Wednesday, 21 May 2014

UK overseas wildlife 'needs protection'

By Alasdair CrossProducer, Costing the Earth

If you want to see the Giant Earwig of St Helena you may already be too late.

Fancy sniffing a pretty yellow Arlihau flower in the wild? You'll have to hurry down to Pitcairn Island as there are only six plants left.

The common thread linking these endangered species is that they are residents of UK Overseas Territories.

The Royal Society for the Protection of Birds has reported that 94% of unique British species live outside the UK - and some urgently need protection.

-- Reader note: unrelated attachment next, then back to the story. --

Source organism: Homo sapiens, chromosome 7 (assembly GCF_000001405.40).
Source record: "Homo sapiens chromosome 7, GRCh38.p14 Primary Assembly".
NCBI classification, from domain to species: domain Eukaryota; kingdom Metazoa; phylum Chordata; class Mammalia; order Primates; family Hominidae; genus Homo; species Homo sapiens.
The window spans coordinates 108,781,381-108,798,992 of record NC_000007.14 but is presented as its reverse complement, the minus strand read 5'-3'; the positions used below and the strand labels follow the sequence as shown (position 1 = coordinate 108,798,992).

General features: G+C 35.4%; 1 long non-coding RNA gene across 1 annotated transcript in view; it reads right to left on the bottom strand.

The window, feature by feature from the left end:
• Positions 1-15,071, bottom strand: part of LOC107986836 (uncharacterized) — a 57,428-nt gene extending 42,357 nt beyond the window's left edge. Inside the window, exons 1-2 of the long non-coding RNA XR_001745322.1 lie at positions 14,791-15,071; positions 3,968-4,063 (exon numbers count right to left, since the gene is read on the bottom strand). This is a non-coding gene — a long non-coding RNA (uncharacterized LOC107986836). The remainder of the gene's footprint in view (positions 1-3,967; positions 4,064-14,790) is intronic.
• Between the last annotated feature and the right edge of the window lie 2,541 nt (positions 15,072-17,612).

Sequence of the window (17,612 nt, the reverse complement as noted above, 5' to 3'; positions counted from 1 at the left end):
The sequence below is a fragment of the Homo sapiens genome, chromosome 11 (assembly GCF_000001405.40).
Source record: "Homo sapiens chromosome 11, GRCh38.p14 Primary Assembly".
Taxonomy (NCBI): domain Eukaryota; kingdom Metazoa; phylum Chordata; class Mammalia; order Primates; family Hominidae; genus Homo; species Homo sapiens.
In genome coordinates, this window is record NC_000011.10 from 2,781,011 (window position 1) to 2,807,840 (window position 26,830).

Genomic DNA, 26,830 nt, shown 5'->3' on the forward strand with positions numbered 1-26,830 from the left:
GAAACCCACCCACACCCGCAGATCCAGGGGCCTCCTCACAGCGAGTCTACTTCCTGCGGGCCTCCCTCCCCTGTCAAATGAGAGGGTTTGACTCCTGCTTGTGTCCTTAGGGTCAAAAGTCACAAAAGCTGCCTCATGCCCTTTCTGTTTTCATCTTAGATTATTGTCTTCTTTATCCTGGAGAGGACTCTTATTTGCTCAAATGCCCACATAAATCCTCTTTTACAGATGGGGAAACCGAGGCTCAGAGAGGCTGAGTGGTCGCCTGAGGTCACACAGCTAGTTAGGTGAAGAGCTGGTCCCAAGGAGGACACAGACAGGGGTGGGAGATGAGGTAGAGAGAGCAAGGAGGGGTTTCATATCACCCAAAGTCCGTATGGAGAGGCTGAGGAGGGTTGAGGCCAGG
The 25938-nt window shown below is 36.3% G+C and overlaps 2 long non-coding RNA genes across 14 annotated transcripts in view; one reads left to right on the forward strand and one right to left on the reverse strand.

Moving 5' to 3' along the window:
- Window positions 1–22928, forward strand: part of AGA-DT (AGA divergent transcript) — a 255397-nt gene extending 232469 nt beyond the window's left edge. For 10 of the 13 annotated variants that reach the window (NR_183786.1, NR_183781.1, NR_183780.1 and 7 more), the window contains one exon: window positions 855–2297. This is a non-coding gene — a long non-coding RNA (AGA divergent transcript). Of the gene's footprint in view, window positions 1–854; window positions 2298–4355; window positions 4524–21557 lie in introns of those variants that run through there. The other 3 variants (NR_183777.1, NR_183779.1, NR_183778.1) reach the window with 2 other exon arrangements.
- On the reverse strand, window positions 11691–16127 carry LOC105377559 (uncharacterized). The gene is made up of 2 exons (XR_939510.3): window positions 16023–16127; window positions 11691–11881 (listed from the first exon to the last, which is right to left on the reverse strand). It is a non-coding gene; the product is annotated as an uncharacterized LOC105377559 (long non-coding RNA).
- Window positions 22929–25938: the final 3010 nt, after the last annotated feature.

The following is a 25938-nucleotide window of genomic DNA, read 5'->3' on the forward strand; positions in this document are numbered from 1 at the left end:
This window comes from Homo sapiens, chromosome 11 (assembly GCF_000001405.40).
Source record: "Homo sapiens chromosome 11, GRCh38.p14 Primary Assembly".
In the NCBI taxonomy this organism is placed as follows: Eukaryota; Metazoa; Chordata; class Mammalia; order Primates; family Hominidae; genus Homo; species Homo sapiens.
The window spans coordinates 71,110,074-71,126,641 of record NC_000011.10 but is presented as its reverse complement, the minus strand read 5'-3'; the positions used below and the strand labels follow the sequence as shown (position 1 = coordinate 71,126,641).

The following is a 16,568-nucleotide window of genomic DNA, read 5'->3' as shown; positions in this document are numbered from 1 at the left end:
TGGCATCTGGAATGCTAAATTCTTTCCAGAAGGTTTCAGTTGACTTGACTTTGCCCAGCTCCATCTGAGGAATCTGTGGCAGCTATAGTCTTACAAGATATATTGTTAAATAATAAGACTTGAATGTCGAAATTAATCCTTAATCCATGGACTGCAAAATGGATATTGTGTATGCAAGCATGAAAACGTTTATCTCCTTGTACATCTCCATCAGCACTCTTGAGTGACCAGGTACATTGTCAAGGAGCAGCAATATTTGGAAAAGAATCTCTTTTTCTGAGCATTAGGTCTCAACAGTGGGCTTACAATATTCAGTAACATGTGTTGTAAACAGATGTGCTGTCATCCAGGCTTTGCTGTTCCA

The RSPB report concerns 14 territories - relics of empire scattered from the South Pacific to the Mediterranean.

Prime Minister David Cameron has said that the Overseas Territories provide, "an important opportunity to set world standards in our stewardship of the extraordinary natural environments we have inherited".

With the report showing that 85% of our critically endangered species live in these territories, the RSPB is asking for increased spending to meet the Prime Minister's ambitions.

The Turks and Caicos Islands, 250km (150 miles) to the east of Cuba, are home to unique species such as the Barking Gecko, the Turks and Caicos Rock Iguana and the Pygmy Boa Constrictor.

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